THC vs THCA
To put things in perspective, the psychoactive effects typically attributed to the cannabis plant can primarily be credited to the cannabinoid, Δ9-Tetrahydrocannabinol (THC), while Tetrahydrocannabinolic acid (THCA) is its known non-psychoactive precursor. But what makes THC psychoactive and THCA not?
On a molecular level, THC and THCA are completely identical except for a single carboxyl group that exists in THCA but not THC. In fact, it’s this carboxyl group that defines THCA as an acid, as it does most other acidic cannabinoids (CBDA, CBCA, etc.). Although a seemingly small difference, this carboxyl group prevents THCA from binding to the body’s cannabinoid receptors and activating any psychoactive response. Converting inactive THCA into more bioavailable THC requires the removal of this carboxyl group (CO2), hence the term “decarboxylation.”
Because of the molecular loss during decarboxylation, the percent by weight of THC will by nature be less than THCA. An estimation of this loss can be calculated by multiplying THCA by a 0.877 conversion factor. To determine the full potential of THC in a given product, the following formula can be used:
Total THC = (THCA x 0.877) + THC
*Notably, decarboxylation is a required step in converting not only THCA into THC, but in activating most other acidic cannabinoids too. While some minor exceptions exist, the same conversion factor can be applied to most acidic cannabinoids in the cannabis plant.
How does decarboxylation work?
Acidic cannabinoids are inherently quite unstable, breaking down rapidly when exposed to heat and certain other environmental conditions. Cannabis that has been dried or cured at ambient temperature will typically contain low levels of active cannabinoids as it decarboxylates slowly over time. Smoking or vaporizing cannabis induces decarboxylation in real time, allowing for easy absorption of activated cannabinoids through the lungs. Edibles however, require decarboxylation to occur before being ingested, generally achieved by applying moderate levels of heat over a longer period of time. Although heat is the primary catalyst for decarboxylation, care must be taken to not allow for excessive exposure, as this may destroy or degrade desired cannabinoids and ultimately reduce potency.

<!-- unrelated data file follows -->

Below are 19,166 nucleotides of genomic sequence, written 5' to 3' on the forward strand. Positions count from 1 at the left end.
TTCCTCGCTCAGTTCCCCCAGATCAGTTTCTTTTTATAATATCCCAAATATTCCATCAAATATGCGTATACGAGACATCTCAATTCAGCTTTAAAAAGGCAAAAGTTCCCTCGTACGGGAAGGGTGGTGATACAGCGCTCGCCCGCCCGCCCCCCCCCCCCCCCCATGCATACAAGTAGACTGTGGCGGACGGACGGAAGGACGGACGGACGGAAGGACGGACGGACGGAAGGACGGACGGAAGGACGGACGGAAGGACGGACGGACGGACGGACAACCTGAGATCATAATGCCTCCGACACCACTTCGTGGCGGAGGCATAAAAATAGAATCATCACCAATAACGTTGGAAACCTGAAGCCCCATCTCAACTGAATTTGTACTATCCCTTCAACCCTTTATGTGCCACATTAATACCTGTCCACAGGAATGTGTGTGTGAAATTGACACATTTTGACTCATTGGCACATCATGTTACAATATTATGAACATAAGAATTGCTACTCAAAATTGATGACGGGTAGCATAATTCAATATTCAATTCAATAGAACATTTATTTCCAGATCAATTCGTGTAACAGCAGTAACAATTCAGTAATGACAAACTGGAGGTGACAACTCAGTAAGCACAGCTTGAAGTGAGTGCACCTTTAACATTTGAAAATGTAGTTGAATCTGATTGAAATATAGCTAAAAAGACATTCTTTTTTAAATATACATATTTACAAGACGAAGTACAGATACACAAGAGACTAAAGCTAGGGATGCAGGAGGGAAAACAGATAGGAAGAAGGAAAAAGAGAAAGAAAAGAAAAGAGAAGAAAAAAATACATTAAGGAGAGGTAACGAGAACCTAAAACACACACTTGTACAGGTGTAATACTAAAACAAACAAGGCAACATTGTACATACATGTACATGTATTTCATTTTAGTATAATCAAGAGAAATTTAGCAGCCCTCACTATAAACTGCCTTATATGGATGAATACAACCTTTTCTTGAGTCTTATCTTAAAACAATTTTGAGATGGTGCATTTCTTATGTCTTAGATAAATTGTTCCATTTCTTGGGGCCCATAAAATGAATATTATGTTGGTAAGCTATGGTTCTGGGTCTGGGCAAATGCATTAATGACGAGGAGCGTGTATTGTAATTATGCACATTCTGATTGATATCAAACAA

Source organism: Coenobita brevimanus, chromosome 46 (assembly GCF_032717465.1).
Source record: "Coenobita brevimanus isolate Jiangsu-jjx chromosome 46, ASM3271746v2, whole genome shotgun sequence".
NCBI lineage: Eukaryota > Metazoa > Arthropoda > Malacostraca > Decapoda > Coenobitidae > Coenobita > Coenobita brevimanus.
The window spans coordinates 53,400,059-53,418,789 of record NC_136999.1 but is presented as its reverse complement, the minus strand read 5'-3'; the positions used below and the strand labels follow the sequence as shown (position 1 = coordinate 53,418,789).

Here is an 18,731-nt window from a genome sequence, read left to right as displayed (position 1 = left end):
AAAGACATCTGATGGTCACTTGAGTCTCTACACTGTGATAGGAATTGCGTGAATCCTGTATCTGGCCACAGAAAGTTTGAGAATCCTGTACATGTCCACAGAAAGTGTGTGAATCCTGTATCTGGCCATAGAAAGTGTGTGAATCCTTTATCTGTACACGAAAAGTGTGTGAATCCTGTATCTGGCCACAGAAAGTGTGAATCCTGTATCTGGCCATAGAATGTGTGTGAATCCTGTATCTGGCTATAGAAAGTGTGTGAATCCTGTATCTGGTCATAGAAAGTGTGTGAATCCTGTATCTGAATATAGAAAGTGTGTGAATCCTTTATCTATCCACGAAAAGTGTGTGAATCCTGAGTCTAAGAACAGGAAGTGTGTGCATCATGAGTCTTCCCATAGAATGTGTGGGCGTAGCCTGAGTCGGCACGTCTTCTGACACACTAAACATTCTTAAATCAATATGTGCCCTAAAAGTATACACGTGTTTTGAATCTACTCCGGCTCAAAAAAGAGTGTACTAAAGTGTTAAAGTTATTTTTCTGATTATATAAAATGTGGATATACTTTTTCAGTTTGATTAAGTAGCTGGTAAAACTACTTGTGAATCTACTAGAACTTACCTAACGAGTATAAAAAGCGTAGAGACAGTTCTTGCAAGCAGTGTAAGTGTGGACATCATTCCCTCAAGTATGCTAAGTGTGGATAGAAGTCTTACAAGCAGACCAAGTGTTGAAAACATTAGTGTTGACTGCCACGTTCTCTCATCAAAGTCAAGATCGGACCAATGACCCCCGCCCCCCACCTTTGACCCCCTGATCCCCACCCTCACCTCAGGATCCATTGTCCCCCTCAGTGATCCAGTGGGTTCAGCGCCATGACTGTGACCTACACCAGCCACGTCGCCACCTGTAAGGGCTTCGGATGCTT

Is decarboxylation necessary?
Absolutely not- decarboxylation is not a requirement to make use of the plant’s other non-psychoactive properties. Although research is still preliminary, the acidic cannabinoids found in raw cannabis have been shown to possess numerous medical benefits- e.g. THCA for suppressing seizures and CBDA for reducing inflammation. In addition, raw cannabis offers numerous dietary benefits due to its richness in fibers, antioxidants, and other essential nutrients that get destroyed during the decarboxylation process. As such, many advocates of raw cannabis recommend juicing or adding cannabis leaves to salads and other everyday food items to take advantage of these health benefits. Depending on the desired effects of each individual, the need for decarboxylation may or may not exist.